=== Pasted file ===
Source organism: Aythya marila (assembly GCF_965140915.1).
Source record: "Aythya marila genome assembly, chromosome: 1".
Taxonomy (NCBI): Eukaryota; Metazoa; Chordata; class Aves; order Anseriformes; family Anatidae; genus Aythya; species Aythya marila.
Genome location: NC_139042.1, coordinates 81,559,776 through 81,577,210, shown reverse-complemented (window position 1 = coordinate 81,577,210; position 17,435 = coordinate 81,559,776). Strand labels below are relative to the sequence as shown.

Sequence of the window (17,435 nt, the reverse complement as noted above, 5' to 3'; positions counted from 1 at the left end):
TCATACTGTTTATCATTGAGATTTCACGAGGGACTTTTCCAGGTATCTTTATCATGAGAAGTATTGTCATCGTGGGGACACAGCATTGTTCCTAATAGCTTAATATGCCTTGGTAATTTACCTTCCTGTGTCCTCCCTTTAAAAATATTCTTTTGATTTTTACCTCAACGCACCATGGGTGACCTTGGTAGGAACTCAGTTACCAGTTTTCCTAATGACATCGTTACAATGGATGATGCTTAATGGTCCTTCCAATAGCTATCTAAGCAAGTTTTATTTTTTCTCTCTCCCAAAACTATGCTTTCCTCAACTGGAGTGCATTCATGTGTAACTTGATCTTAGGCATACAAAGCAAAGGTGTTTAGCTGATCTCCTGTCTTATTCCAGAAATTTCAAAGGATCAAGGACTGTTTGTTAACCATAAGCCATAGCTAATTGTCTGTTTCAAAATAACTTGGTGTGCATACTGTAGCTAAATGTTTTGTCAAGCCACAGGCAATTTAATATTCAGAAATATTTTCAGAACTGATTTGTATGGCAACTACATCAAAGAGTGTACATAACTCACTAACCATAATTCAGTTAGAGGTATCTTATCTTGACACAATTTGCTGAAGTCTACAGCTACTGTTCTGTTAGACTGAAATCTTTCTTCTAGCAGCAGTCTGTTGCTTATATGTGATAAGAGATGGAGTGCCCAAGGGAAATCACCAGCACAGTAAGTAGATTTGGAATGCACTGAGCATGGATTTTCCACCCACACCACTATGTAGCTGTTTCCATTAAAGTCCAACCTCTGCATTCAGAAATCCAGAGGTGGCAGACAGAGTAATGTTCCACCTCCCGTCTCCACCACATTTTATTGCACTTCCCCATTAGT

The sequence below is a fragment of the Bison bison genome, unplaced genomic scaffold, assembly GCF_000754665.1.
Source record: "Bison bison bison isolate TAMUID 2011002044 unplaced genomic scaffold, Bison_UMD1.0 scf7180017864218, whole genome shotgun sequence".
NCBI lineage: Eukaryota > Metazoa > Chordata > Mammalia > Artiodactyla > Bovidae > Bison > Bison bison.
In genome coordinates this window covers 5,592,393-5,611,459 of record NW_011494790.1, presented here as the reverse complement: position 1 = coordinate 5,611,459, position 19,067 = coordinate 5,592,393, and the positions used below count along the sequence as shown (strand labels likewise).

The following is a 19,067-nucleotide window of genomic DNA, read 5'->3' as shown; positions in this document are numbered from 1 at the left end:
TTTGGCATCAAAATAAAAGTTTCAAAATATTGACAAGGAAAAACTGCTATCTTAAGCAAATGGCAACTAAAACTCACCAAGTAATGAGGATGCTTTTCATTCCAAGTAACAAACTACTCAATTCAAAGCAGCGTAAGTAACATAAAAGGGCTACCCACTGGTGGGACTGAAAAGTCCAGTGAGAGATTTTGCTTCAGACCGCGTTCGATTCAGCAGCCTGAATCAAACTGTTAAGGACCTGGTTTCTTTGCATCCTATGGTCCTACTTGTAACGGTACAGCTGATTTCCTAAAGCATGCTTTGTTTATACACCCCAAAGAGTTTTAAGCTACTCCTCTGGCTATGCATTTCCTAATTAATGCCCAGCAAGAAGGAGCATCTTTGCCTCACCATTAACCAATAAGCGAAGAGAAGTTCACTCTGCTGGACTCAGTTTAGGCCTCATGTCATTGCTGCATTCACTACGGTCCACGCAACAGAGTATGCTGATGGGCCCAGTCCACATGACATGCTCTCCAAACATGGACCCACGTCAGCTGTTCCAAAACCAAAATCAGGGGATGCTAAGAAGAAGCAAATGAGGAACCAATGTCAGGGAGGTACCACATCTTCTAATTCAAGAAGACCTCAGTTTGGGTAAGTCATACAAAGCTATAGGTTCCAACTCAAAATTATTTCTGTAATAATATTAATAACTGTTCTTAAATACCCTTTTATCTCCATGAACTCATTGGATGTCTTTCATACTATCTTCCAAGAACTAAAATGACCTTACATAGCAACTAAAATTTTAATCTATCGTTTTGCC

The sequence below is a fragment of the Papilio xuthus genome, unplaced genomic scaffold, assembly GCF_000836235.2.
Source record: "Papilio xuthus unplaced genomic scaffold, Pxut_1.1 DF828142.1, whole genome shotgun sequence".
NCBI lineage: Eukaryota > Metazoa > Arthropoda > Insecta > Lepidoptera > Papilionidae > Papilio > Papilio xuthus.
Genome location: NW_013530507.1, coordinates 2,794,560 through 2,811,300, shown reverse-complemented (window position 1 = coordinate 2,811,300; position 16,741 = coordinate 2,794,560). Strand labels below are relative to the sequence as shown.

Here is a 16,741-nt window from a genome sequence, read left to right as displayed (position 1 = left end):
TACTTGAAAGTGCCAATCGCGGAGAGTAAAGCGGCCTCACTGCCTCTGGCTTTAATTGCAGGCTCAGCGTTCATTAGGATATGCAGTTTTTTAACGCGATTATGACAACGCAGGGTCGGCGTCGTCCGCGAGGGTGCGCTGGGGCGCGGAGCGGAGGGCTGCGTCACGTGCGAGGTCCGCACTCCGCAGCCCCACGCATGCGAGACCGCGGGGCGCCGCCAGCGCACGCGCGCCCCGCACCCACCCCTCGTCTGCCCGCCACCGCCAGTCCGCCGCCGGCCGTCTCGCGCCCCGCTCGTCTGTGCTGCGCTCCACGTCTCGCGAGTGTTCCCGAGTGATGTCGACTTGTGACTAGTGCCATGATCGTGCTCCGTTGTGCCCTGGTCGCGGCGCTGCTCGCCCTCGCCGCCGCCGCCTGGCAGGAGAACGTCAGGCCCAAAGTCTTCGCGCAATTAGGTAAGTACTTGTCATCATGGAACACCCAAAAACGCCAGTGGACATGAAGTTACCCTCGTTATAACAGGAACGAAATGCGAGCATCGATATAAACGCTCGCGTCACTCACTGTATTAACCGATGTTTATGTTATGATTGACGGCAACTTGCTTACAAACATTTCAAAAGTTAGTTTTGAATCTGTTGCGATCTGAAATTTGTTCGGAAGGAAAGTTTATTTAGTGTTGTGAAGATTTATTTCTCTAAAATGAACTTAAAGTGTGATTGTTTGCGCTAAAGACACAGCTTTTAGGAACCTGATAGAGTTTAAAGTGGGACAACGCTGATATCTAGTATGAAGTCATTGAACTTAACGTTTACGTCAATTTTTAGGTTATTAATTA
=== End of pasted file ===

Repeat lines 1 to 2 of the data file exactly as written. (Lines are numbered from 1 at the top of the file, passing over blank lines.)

Source organism: Aythya marila (assembly GCF_965140915.1).
Source record: "Aythya marila genome assembly, chromosome: 1".